Who? Why? Really?!
It’s hard to come up with a reason to reverse a policy that requires board members to disclose donations and recuse themselves from votes on donors’ business. A policy that promotes fairness and provides transparency is a policy worth keeping, or even strengthening. At tonight’s Houston Independent School District Board of Trustees meeting, we’ll find out who wants to change it, and perhaps get some insight into why.
Here’s what we know now.
Poised to make history in a whole different kind of way, the Houston ISD Board of Trustees Thursday night may vote to essentially gut their ethics policy by removing or significantly changing a key provision.
That provision states that a board member who accepts $500 or more in one year from particular vendor must publicly disclose that and recuse himself or herself from any discussion on contracts that vendor is vying for. Said board member also cannot vote on that vendor’s contract.
You can still take the money. You just got to tell the world you did and then not vote or influence a vote for the people or business that was so specially nice to you.
The board president won’t reveal who brought this item to the agenda, saying only “three trustees.”
At least four trustees, Anna Eastman, Harvin Moore, Greg Myers, and Mike Lunceford have gone on the record opposed to changes.
Manuel Rodriguez, who saw nothing wrong with to sending a homophobic mailer in a prior campaign, also sees nothing wrong with voting on a matter involving a vendor who has made a donation. Presumably, then, he is one of the three who wants to change or remove the restriction. After all, he says:
“If anybody’s going to sell their soul for $2,000, then shame on them.”
To paraphrase a notorious joke about Winston Churchill and Lady Astor, does his saying that mean we’re now just dickering about price?
Another trustee who might be supporting it, but who has thus far not indicated where she stands, is returning member Diana Dávila.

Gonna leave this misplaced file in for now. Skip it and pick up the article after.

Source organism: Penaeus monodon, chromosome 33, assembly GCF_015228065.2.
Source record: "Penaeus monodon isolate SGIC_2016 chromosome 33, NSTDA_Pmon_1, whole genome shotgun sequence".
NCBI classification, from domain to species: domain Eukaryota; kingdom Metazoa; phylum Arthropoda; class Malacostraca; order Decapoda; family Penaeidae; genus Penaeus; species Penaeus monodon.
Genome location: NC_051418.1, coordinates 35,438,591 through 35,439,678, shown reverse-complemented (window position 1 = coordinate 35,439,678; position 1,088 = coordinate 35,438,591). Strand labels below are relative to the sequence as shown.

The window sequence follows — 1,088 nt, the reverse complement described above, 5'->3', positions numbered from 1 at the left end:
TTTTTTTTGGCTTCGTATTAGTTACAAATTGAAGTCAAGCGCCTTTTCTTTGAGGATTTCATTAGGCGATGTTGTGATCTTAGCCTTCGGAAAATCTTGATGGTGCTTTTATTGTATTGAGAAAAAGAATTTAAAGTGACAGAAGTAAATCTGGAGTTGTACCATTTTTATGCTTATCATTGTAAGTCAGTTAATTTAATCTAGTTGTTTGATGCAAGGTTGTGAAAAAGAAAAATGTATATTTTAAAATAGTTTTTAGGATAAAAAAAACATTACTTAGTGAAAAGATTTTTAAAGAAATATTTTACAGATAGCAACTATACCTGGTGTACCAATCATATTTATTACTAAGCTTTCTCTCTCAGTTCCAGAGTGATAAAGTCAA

Here’s some context for why I suspect she could be one of three, or why she better make it clear she is not one of the three.
Dávila ended her first run as an HISD trustee by resigning in July, 2010, initially citing the need to focus on her young children and family business, and claiming no relationship at all between her decision to leave and an article the Chron had just published …
… that said she had tried to appoint her husband to an Houston Independent School District committee that oversees a nearly $1 billion construction program, a move the district’s inspector general concluded was a conflict of interest.
Her husband, Abel Dávila, is also no stranger to these out of the blue coincidental ethics investigations/career change decisions.
He himself unexpectedly withdrew his name, in 2009, from the ballot for a new term on the Houston Community College System board of trustees. That stunt caused a chain reaction that lead to a write-in candidate winning the seat after Davila was unable to swing the position to his brother-in-law.
That was five years after the Houston Press examined in great detail accusations of Davila exerting undue influence for the benefit of relatives and others while serving as an HCC trustee.
HISD cannot afford to allow even the appearance of impropriety taint board members’ actions. They do not have a strong record on this front.
The work our schools must do is too important for any board member to risk eroding public confidence in their governance and oversight—and some might say erode it any further.
Let’s hope reasonable heads prevail at tonight’s meeting, and that if the policy is changed, it is made stronger, not weaker.